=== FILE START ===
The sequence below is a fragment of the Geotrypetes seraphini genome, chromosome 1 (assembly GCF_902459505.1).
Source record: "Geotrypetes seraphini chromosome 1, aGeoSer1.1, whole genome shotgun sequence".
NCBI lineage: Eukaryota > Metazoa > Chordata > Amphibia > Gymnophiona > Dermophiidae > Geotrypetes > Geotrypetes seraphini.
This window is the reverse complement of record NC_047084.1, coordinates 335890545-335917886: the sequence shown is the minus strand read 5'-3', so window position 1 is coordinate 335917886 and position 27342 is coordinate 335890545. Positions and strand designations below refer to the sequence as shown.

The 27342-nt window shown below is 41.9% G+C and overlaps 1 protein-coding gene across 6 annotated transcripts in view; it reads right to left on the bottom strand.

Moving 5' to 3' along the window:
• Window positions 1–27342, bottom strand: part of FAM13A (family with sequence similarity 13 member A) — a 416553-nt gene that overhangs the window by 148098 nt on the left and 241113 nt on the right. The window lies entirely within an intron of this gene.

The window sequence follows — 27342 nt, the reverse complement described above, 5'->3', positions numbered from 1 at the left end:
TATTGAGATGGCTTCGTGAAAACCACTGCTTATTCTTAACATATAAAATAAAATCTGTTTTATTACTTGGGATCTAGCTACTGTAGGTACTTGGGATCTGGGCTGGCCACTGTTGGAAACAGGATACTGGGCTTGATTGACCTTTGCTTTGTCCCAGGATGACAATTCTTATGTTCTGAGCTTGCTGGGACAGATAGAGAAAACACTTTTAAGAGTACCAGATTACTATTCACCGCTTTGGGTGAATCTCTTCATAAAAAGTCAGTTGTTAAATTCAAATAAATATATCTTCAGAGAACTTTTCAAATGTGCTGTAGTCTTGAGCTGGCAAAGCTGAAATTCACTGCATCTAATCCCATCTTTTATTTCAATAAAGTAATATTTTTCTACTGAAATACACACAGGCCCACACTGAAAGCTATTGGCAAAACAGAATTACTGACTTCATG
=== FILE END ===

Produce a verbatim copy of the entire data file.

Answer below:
The sequence below is a fragment of the Geotrypetes seraphini genome, chromosome 1 (assembly GCF_902459505.1).
Source record: "Geotrypetes seraphini chromosome 1, aGeoSer1.1, whole genome shotgun sequence".
NCBI lineage: Eukaryota > Metazoa > Chordata > Amphibia > Gymnophiona > Dermophiidae > Geotrypetes > Geotrypetes seraphini.
This window is the reverse complement of record NC_047084.1, coordinates 335890545-335917886: the sequence shown is the minus strand read 5'-3', so window position 1 is coordinate 335917886 and position 27342 is coordinate 335890545. Positions and strand designations below refer to the sequence as shown.

The 27342-nt window shown below is 41.9% G+C and overlaps 1 protein-coding gene across 6 annotated transcripts in view; it reads right to left on the bottom strand.

Moving 5' to 3' along the window:
• Window positions 1–27342, bottom strand: part of FAM13A (family with sequence similarity 13 member A) — a 416553-nt gene that overhangs the window by 148098 nt on the left and 241113 nt on the right. The window lies entirely within an intron of this gene.

The window sequence follows — 27342 nt, the reverse complement described above, 5'->3', positions numbered from 1 at the left end:
TATTGAGATGGCTTCGTGAAAACCACTGCTTATTCTTAACATATAAAATAAAATCTGTTTTATTACTTGGGATCTAGCTACTGTAGGTACTTGGGATCTGGGCTGGCCACTGTTGGAAACAGGATACTGGGCTTGATTGACCTTTGCTTTGTCCCAGGATGACAATTCTTATGTTCTGAGCTTGCTGGGACAGATAGAGAAAACACTTTTAAGAGTACCAGATTACTATTCACCGCTTTGGGTGAATCTCTTCATAAAAAGTCAGTTGTTAAATTCAAATAAATATATCTTCAGAGAACTTTTCAAATGTGCTGTAGTCTTGAGCTGGCAAAGCTGAAATTCACTGCATCTAATCCCATCTTTTATTTCAATAAAGTAATATTTTTCTACTGAAATACACACAGGCCCACACTGAAAGCTATTGGCAAAACAGAATTACTGACTTCATG